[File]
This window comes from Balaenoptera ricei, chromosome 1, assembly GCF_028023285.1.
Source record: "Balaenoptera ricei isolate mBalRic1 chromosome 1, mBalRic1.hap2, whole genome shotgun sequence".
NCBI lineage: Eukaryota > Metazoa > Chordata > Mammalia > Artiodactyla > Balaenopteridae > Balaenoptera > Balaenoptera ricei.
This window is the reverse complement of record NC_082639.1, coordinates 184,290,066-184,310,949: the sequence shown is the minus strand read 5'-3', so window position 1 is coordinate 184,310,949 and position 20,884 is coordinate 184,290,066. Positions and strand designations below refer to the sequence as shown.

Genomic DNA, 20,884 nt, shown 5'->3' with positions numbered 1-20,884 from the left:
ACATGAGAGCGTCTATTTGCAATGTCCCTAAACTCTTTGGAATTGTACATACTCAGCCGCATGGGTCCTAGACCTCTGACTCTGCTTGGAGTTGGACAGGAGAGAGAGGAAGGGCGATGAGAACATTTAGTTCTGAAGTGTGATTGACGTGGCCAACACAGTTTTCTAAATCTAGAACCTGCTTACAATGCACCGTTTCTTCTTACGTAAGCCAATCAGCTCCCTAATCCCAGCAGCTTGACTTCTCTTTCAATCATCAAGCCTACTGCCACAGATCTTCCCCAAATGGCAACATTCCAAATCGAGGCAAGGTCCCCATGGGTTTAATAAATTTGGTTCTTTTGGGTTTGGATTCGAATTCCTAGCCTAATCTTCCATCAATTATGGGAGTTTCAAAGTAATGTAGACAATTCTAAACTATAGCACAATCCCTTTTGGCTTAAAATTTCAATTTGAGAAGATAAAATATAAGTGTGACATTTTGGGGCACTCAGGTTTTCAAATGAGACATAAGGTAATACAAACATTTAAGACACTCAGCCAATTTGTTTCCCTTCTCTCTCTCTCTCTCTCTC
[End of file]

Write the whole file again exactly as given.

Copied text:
This window comes from Balaenoptera ricei, chromosome 1, assembly GCF_028023285.1.
Source record: "Balaenoptera ricei isolate mBalRic1 chromosome 1, mBalRic1.hap2, whole genome shotgun sequence".
NCBI lineage: Eukaryota > Metazoa > Chordata > Mammalia > Artiodactyla > Balaenopteridae > Balaenoptera > Balaenoptera ricei.
This window is the reverse complement of record NC_082639.1, coordinates 184,290,066-184,310,949: the sequence shown is the minus strand read 5'-3', so window position 1 is coordinate 184,310,949 and position 20,884 is coordinate 184,290,066. Positions and strand designations below refer to the sequence as shown.

Genomic DNA, 20,884 nt, shown 5'->3' with positions numbered 1-20,884 from the left:
ACATGAGAGCGTCTATTTGCAATGTCCCTAAACTCTTTGGAATTGTACATACTCAGCCGCATGGGTCCTAGACCTCTGACTCTGCTTGGAGTTGGACAGGAGAGAGAGGAAGGGCGATGAGAACATTTAGTTCTGAAGTGTGATTGACGTGGCCAACACAGTTTTCTAAATCTAGAACCTGCTTACAATGCACCGTTTCTTCTTACGTAAGCCAATCAGCTCCCTAATCCCAGCAGCTTGACTTCTCTTTCAATCATCAAGCCTACTGCCACAGATCTTCCCCAAATGGCAACATTCCAAATCGAGGCAAGGTCCCCATGGGTTTAATAAATTTGGTTCTTTTGGGTTTGGATTCGAATTCCTAGCCTAATCTTCCATCAATTATGGGAGTTTCAAAGTAATGTAGACAATTCTAAACTATAGCACAATCCCTTTTGGCTTAAAATTTCAATTTGAGAAGATAAAATATAAGTGTGACATTTTGGGGCACTCAGGTTTTCAAATGAGACATAAGGTAATACAAACATTTAAGACACTCAGCCAATTTGTTTCCCTTCTCTCTCTCTCTCTCTCTC